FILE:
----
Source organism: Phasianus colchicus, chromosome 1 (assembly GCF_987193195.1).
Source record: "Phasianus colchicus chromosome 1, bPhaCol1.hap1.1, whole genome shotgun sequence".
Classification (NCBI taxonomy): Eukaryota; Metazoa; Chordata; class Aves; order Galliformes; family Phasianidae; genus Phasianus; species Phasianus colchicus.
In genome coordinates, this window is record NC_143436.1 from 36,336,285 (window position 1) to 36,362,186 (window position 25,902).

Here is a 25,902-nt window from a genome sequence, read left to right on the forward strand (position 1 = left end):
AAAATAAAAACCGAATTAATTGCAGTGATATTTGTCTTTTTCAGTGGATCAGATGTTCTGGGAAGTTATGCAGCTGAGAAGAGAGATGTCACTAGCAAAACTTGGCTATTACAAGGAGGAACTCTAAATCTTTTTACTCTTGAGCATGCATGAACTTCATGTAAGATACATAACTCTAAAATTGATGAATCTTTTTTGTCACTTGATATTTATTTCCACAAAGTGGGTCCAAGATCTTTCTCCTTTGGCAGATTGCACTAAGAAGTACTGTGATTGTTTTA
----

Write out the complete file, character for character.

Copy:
Source organism: Phasianus colchicus, chromosome 1 (assembly GCF_987193195.1).
Source record: "Phasianus colchicus chromosome 1, bPhaCol1.hap1.1, whole genome shotgun sequence".
Classification (NCBI taxonomy): Eukaryota; Metazoa; Chordata; class Aves; order Galliformes; family Phasianidae; genus Phasianus; species Phasianus colchicus.
In genome coordinates, this window is record NC_143436.1 from 36,336,285 (window position 1) to 36,362,186 (window position 25,902).

Here is a 25,902-nt window from a genome sequence, read left to right on the forward strand (position 1 = left end):
AAAATAAAAACCGAATTAATTGCAGTGATATTTGTCTTTTTCAGTGGATCAGATGTTCTGGGAAGTTATGCAGCTGAGAAGAGAGATGTCACTAGCAAAACTTGGCTATTACAAGGAGGAACTCTAAATCTTTTTACTCTTGAGCATGCATGAACTTCATGTAAGATACATAACTCTAAAATTGATGAATCTTTTTTGTCACTTGATATTTATTTCCACAAAGTGGGTCCAAGATCTTTCTCCTTTGGCAGATTGCACTAAGAAGTACTGTGATTGTTTTA